Chinese energy enterprise funds renewables in Middle East

Reading time: 3 minutes
12 June 2015

LONDON: Jordan in the Middle East is about to expand its power grid thanks to a US$310 million grant by Chinese energy enterprise Hanergy, which will increase the country’s renewable energy production by 1GW with new wind and solar projects.

Despite limited transmission capacity which forced Jordan to cancel plans for new wind and solar farms twice last year, the country is continuing long-standing efforts to increase the capacity of its power grid.

These new funds from Chinese firm Hanergy, a member of The Climate Group which produces thin-film solar technology, mean Jordan will now be able to meet its goal of increasing renewable energy capacity to 40% (1.8 GW) by 2020.

The country has been moving to cleaner energy since 2005, when it began to remove subsidies to fossil fuels and created the Jordan Renewable Energy and Efficiency Fund, which is partly financed by international organizations like the World Bank.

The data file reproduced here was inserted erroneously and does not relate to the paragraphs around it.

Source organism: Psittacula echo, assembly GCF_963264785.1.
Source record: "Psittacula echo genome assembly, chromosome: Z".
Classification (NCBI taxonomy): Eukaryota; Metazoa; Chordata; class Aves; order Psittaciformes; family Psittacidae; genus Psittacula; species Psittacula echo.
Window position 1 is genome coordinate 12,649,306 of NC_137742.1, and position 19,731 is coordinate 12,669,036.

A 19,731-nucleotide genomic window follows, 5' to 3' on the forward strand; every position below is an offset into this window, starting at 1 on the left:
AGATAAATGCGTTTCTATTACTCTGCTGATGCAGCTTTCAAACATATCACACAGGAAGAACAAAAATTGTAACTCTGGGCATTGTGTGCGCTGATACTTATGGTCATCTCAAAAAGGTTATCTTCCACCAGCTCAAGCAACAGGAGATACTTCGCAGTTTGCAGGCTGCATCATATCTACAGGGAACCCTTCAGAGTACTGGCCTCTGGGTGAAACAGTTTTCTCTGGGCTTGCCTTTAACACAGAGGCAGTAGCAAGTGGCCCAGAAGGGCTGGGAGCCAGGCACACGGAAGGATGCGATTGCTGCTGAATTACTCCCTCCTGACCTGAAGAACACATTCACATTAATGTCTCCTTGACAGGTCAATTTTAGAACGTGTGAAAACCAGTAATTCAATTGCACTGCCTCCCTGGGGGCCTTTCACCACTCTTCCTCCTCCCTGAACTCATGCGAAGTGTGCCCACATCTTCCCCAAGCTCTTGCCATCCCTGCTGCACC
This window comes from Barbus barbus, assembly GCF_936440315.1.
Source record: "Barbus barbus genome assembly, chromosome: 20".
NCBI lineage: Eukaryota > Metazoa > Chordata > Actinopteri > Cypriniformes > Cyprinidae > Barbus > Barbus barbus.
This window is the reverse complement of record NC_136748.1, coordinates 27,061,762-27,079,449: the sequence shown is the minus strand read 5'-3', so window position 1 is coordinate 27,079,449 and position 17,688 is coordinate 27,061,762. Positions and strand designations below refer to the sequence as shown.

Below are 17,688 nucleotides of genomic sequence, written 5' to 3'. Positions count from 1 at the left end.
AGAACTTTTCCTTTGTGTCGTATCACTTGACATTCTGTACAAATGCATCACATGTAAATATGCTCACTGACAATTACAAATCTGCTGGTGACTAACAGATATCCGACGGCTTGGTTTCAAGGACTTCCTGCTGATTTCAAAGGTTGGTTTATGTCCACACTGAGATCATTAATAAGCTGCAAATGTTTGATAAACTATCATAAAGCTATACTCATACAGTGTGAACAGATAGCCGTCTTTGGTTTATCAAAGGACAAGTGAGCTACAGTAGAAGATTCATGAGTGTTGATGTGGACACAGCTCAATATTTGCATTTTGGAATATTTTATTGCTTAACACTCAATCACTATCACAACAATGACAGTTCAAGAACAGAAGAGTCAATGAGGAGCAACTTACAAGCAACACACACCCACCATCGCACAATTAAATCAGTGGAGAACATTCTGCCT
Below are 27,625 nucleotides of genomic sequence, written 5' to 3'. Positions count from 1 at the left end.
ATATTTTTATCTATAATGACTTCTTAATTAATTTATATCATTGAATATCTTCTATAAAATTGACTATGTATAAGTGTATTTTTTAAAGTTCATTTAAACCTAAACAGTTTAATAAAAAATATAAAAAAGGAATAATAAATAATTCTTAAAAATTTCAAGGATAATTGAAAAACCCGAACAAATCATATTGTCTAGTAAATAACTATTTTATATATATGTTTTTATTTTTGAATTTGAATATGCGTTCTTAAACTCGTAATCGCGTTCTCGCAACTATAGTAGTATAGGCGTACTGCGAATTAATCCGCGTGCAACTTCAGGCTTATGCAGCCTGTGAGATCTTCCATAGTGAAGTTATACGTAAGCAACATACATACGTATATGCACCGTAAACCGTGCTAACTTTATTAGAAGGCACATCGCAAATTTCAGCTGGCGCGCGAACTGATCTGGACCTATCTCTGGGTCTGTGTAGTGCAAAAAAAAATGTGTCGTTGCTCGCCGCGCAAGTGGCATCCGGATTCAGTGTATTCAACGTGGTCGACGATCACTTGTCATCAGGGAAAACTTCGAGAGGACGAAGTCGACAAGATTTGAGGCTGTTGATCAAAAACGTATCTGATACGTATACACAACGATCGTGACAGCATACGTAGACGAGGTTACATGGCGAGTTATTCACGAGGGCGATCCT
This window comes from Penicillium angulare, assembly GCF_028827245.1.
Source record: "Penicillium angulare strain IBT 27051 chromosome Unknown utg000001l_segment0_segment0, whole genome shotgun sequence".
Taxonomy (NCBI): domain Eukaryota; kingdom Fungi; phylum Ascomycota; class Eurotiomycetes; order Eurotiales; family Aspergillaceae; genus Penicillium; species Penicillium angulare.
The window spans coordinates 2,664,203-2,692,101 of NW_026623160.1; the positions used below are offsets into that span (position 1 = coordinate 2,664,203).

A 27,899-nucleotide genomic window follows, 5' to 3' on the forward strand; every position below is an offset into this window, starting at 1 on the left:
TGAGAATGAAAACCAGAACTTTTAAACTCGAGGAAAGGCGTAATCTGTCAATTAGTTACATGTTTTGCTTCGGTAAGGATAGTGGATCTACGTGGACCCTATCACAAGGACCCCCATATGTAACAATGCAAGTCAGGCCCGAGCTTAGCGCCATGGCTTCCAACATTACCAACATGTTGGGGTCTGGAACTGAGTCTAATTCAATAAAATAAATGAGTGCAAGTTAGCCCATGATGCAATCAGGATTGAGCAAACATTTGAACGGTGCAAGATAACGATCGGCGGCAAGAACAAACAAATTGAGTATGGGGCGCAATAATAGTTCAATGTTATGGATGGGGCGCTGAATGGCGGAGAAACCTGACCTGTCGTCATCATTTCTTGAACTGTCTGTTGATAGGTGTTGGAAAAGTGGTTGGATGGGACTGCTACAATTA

Driven by rising energy demand and rocky fossil fuel costs, other countries in the Middle East have also started eyeing clean energies. A report by The Climate Group released earlier this year even states the region has huge potential to become a ‘hub’ for the development of the global green economy. 

Earlier this year, a separate report commissioned by the National Bank of Abu Dhabi showed the future of energy in the Middle East is firmly in the renewable sector, which is already cheaper and more reliable than oil.

Eduardo Goncalves, a director and key spokesperson on the Middle East countries for The Climate Group commented: “As Sheikh Ahmed Zaki Yamani, former oil minister of Saudi Arabia predicted, we are now looking at the ‘end of an oil age’. And like Saudi Arabia, other oil-producing states and regions also see clearly that the clean economy is where the smart business is.

“The Middle East is fast becoming a major hub for the global clean economy, and the latest developments are proving that renewables are the common sense direction for the region’s energy markets.”

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by Denise Puca

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